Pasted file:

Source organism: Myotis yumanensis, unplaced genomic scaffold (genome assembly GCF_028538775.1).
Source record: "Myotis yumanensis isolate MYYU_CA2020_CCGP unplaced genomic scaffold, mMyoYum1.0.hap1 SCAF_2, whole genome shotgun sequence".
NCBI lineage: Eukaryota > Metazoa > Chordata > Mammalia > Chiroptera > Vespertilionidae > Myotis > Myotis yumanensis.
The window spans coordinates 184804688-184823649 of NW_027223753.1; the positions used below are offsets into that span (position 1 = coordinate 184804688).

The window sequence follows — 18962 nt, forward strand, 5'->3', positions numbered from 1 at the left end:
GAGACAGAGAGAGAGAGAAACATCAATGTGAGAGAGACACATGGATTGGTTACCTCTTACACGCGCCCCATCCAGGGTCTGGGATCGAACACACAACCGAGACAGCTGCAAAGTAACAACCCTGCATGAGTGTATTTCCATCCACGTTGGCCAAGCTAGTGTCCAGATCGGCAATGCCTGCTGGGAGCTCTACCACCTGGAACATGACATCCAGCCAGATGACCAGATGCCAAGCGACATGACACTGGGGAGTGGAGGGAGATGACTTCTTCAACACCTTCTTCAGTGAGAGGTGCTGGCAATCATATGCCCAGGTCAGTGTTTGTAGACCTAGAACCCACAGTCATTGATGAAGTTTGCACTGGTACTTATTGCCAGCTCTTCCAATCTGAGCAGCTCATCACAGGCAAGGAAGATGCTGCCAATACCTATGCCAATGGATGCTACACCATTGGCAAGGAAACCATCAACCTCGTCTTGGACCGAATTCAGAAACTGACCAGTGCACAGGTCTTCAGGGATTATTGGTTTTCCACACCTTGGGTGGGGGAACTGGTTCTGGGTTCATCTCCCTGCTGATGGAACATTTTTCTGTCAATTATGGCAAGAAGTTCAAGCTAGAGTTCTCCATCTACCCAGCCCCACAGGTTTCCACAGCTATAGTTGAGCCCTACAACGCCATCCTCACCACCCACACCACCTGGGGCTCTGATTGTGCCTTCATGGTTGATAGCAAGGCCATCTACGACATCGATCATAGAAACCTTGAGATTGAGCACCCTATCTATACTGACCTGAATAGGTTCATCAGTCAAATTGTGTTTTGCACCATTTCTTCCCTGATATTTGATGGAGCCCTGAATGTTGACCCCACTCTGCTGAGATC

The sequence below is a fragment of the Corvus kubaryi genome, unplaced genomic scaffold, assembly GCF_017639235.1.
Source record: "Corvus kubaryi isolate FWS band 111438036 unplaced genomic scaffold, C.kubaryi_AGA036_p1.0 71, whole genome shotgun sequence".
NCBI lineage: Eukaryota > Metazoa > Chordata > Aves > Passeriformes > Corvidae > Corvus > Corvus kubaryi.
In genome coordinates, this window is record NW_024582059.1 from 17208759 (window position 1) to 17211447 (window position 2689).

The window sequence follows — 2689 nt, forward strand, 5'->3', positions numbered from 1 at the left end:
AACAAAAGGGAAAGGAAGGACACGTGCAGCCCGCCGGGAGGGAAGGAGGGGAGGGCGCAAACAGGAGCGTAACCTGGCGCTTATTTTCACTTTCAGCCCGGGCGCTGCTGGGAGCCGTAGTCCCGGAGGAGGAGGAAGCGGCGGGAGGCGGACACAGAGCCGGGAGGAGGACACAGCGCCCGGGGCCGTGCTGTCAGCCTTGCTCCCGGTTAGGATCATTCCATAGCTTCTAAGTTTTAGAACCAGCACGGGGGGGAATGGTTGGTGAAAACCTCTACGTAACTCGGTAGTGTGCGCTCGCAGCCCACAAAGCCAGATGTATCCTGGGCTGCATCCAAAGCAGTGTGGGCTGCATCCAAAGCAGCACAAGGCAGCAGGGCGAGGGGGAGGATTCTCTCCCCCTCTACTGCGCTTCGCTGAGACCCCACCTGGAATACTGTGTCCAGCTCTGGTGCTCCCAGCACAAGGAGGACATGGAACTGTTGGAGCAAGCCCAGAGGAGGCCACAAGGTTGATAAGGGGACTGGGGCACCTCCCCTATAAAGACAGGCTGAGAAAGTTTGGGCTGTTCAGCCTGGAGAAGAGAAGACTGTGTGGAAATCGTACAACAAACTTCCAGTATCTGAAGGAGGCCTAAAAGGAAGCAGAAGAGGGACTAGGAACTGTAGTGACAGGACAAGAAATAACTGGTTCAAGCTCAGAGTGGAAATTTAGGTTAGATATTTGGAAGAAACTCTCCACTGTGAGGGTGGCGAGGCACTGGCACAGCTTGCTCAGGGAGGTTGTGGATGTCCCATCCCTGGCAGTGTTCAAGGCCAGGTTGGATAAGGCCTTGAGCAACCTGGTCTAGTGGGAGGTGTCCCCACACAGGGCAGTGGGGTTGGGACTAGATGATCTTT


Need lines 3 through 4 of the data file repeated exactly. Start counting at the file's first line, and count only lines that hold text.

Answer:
NCBI lineage: Eukaryota > Metazoa > Chordata > Mammalia > Chiroptera > Vespertilionidae > Myotis > Myotis yumanensis.
The window spans coordinates 184804688-184823649 of NW_027223753.1; the positions used below are offsets into that span (position 1 = coordinate 184804688).